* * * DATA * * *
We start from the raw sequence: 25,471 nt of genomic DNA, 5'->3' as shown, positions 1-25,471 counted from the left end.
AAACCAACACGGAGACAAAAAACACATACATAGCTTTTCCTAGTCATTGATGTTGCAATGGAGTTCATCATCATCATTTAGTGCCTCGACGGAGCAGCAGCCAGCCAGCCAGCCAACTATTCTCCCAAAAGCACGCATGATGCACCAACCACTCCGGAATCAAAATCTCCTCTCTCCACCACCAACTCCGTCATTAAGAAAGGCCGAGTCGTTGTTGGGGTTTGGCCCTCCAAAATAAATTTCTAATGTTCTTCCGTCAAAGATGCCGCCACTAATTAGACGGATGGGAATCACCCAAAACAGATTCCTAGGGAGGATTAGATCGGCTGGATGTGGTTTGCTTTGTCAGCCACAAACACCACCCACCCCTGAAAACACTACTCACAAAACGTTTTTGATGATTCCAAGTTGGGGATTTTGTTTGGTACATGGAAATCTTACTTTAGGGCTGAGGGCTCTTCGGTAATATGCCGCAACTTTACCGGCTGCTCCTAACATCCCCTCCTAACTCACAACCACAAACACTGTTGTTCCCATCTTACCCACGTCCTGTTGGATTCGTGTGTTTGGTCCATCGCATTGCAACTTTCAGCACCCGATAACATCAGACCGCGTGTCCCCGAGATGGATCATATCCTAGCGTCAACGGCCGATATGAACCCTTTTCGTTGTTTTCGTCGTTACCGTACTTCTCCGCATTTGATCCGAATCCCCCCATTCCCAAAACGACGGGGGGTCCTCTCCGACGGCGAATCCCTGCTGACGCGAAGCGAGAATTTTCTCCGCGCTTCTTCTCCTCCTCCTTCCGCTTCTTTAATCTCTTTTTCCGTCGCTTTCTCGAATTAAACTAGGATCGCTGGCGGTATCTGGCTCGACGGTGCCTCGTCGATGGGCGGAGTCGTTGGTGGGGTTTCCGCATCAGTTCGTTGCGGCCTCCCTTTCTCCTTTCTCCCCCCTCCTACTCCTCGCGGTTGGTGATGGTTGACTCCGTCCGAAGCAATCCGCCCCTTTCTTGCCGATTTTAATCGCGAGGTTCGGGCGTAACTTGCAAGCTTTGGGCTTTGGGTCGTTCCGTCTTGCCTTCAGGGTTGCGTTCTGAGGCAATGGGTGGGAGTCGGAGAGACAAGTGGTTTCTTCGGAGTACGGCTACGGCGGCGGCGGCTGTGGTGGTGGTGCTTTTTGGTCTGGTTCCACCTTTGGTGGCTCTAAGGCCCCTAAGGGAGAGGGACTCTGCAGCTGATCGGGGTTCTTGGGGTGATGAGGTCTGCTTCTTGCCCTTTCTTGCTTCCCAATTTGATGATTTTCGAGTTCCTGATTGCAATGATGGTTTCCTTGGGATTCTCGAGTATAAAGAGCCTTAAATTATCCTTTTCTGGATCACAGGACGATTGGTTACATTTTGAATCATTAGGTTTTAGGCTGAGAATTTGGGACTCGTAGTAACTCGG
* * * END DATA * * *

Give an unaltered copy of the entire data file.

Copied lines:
We start from the raw sequence: 25,471 nt of genomic DNA, 5'->3' as shown, positions 1-25,471 counted from the left end.
AAACCAACACGGAGACAAAAAACACATACATAGCTTTTCCTAGTCATTGATGTTGCAATGGAGTTCATCATCATCATTTAGTGCCTCGACGGAGCAGCAGCCAGCCAGCCAGCCAACTATTCTCCCAAAAGCACGCATGATGCACCAACCACTCCGGAATCAAAATCTCCTCTCTCCACCACCAACTCCGTCATTAAGAAAGGCCGAGTCGTTGTTGGGGTTTGGCCCTCCAAAATAAATTTCTAATGTTCTTCCGTCAAAGATGCCGCCACTAATTAGACGGATGGGAATCACCCAAAACAGATTCCTAGGGAGGATTAGATCGGCTGGATGTGGTTTGCTTTGTCAGCCACAAACACCACCCACCCCTGAAAACACTACTCACAAAACGTTTTTGATGATTCCAAGTTGGGGATTTTGTTTGGTACATGGAAATCTTACTTTAGGGCTGAGGGCTCTTCGGTAATATGCCGCAACTTTACCGGCTGCTCCTAACATCCCCTCCTAACTCACAACCACAAACACTGTTGTTCCCATCTTACCCACGTCCTGTTGGATTCGTGTGTTTGGTCCATCGCATTGCAACTTTCAGCACCCGATAACATCAGACCGCGTGTCCCCGAGATGGATCATATCCTAGCGTCAACGGCCGATATGAACCCTTTTCGTTGTTTTCGTCGTTACCGTACTTCTCCGCATTTGATCCGAATCCCCCCATTCCCAAAACGACGGGGGGTCCTCTCCGACGGCGAATCCCTGCTGACGCGAAGCGAGAATTTTCTCCGCGCTTCTTCTCCTCCTCCTTCCGCTTCTTTAATCTCTTTTTCCGTCGCTTTCTCGAATTAAACTAGGATCGCTGGCGGTATCTGGCTCGACGGTGCCTCGTCGATGGGCGGAGTCGTTGGTGGGGTTTCCGCATCAGTTCGTTGCGGCCTCCCTTTCTCCTTTCTCCCCCCTCCTACTCCTCGCGGTTGGTGATGGTTGACTCCGTCCGAAGCAATCCGCCCCTTTCTTGCCGATTTTAATCGCGAGGTTCGGGCGTAACTTGCAAGCTTTGGGCTTTGGGTCGTTCCGTCTTGCCTTCAGGGTTGCGTTCTGAGGCAATGGGTGGGAGTCGGAGAGACAAGTGGTTTCTTCGGAGTACGGCTACGGCGGCGGCGGCTGTGGTGGTGGTGCTTTTTGGTCTGGTTCCACCTTTGGTGGCTCTAAGGCCCCTAAGGGAGAGGGACTCTGCAGCTGATCGGGGTTCTTGGGGTGATGAGGTCTGCTTCTTGCCCTTTCTTGCTTCCCAATTTGATGATTTTCGAGTTCCTGATTGCAATGATGGTTTCCTTGGGATTCTCGAGTATAAAGAGCCTTAAATTATCCTTTTCTGGATCACAGGACGATTGGTTACATTTTGAATCATTAGGTTTTAGGCTGAGAATTTGGGACTCGTAGTAACTCGG